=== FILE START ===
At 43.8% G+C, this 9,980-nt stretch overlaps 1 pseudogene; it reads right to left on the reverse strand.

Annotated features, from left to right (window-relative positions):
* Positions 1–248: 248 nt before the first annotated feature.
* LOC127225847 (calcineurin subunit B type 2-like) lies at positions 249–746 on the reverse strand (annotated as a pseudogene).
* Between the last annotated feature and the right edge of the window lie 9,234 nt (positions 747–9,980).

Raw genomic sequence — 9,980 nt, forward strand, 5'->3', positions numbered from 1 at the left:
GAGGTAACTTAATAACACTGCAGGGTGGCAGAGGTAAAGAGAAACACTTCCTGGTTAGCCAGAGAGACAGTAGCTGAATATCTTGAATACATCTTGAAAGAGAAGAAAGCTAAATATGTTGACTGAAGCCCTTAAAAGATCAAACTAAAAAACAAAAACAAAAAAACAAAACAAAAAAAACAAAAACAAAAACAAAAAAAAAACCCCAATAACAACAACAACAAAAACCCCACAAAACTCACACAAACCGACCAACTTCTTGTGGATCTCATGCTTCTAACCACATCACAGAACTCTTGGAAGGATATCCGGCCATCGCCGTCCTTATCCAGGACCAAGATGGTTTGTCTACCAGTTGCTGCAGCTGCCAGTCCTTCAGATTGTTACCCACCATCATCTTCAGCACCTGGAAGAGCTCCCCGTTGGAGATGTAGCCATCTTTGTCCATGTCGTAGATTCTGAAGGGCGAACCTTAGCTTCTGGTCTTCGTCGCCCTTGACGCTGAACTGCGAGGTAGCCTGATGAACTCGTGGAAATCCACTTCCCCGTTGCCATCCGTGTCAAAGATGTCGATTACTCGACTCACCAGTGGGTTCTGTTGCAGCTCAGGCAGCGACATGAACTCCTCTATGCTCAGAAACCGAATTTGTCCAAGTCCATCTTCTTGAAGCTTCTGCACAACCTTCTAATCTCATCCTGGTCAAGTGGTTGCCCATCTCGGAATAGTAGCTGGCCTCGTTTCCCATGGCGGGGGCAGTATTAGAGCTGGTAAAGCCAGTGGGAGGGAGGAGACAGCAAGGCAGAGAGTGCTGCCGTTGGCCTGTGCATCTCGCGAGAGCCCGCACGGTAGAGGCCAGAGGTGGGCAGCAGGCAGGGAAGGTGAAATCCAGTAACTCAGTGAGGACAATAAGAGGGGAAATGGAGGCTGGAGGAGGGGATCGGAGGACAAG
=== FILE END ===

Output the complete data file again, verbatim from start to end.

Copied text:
At 43.8% G+C, this 9,980-nt stretch overlaps 1 pseudogene; it reads right to left on the reverse strand.

Annotated features, from left to right (window-relative positions):
* Positions 1–248: 248 nt before the first annotated feature.
* LOC127225847 (calcineurin subunit B type 2-like) lies at positions 249–746 on the reverse strand (annotated as a pseudogene).
* Between the last annotated feature and the right edge of the window lie 9,234 nt (positions 747–9,980).

Raw genomic sequence — 9,980 nt, forward strand, 5'->3', positions numbered from 1 at the left:
GAGGTAACTTAATAACACTGCAGGGTGGCAGAGGTAAAGAGAAACACTTCCTGGTTAGCCAGAGAGACAGTAGCTGAATATCTTGAATACATCTTGAAAGAGAAGAAAGCTAAATATGTTGACTGAAGCCCTTAAAAGATCAAACTAAAAAACAAAAACAAAAAAACAAAACAAAAAAAACAAAAACAAAAACAAAAAAAAAACCCCAATAACAACAACAACAAAAACCCCACAAAACTCACACAAACCGACCAACTTCTTGTGGATCTCATGCTTCTAACCACATCACAGAACTCTTGGAAGGATATCCGGCCATCGCCGTCCTTATCCAGGACCAAGATGGTTTGTCTACCAGTTGCTGCAGCTGCCAGTCCTTCAGATTGTTACCCACCATCATCTTCAGCACCTGGAAGAGCTCCCCGTTGGAGATGTAGCCATCTTTGTCCATGTCGTAGATTCTGAAGGGCGAACCTTAGCTTCTGGTCTTCGTCGCCCTTGACGCTGAACTGCGAGGTAGCCTGATGAACTCGTGGAAATCCACTTCCCCGTTGCCATCCGTGTCAAAGATGTCGATTACTCGACTCACCAGTGGGTTCTGTTGCAGCTCAGGCAGCGACATGAACTCCTCTATGCTCAGAAACCGAATTTGTCCAAGTCCATCTTCTTGAAGCTTCTGCACAACCTTCTAATCTCATCCTGGTCAAGTGGTTGCCCATCTCGGAATAGTAGCTGGCCTCGTTTCCCATGGCGGGGGCAGTATTAGAGCTGGTAAAGCCAGTGGGAGGGAGGAGACAGCAAGGCAGAGAGTGCTGCCGTTGGCCTGTGCATCTCGCGAGAGCCCGCACGGTAGAGGCCAGAGGTGGGCAGCAGGCAGGGAAGGTGAAATCCAGTAACTCAGTGAGGACAATAAGAGGGGAAATGGAGGCTGGAGGAGGGGATCGGAGGACAAG